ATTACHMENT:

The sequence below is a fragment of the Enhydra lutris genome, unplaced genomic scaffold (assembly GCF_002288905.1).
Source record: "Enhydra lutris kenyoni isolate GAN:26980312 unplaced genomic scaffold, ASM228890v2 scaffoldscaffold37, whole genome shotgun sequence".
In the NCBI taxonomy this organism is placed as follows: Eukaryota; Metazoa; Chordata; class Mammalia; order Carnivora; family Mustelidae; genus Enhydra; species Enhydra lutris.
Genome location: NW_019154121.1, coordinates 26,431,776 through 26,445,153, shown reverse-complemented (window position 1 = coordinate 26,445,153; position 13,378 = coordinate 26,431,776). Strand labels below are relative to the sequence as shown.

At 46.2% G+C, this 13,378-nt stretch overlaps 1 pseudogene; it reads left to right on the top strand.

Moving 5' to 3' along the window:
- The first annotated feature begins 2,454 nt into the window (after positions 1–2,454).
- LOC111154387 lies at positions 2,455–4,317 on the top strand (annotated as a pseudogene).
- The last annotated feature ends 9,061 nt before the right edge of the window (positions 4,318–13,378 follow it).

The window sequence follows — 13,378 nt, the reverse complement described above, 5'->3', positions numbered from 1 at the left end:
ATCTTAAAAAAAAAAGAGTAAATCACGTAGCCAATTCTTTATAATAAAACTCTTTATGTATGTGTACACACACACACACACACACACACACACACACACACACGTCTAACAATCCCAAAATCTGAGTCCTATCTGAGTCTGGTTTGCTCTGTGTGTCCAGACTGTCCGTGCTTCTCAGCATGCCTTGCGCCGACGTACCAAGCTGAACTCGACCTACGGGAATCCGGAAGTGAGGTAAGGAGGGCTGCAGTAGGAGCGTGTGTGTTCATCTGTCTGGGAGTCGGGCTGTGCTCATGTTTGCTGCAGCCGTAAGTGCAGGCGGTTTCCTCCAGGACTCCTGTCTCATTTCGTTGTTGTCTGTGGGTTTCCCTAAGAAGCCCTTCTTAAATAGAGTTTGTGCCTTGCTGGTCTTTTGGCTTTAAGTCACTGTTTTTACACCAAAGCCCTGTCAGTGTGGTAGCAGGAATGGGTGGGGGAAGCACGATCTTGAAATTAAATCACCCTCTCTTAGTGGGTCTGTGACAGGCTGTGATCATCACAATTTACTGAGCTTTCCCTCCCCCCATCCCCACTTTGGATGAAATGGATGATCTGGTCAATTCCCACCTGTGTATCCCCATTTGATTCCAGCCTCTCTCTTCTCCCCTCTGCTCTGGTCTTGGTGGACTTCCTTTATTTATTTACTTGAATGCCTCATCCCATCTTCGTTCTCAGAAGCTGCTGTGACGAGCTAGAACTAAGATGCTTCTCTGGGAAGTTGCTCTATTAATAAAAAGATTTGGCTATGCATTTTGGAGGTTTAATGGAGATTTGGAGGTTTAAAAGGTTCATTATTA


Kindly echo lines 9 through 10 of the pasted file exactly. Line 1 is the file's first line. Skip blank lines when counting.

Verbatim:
- The last annotated feature ends 9,061 nt before the right edge of the window (positions 4,318–13,378 follow it).

The window sequence follows — 13,378 nt, the reverse complement described above, 5'->3', positions numbered from 1 at the left end: